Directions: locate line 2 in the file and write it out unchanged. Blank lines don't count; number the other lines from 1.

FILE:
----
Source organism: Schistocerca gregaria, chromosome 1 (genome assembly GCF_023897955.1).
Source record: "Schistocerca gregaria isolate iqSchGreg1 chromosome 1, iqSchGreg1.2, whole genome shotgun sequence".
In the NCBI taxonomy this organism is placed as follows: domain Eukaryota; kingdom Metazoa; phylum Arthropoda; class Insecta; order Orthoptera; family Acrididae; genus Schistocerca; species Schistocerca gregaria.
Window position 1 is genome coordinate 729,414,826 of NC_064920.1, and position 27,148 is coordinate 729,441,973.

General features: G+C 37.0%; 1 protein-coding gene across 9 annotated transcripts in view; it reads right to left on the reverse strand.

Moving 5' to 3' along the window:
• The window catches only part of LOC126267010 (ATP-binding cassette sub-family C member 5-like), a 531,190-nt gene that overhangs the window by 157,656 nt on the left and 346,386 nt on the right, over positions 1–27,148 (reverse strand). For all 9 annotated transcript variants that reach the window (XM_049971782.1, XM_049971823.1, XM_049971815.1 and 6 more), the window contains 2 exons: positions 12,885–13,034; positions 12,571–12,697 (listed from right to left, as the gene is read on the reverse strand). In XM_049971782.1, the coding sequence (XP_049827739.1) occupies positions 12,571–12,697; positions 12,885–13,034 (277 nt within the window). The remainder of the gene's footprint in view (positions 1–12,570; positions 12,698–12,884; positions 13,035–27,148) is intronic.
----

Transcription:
Source record: "Schistocerca gregaria isolate iqSchGreg1 chromosome 1, iqSchGreg1.2, whole genome shotgun sequence".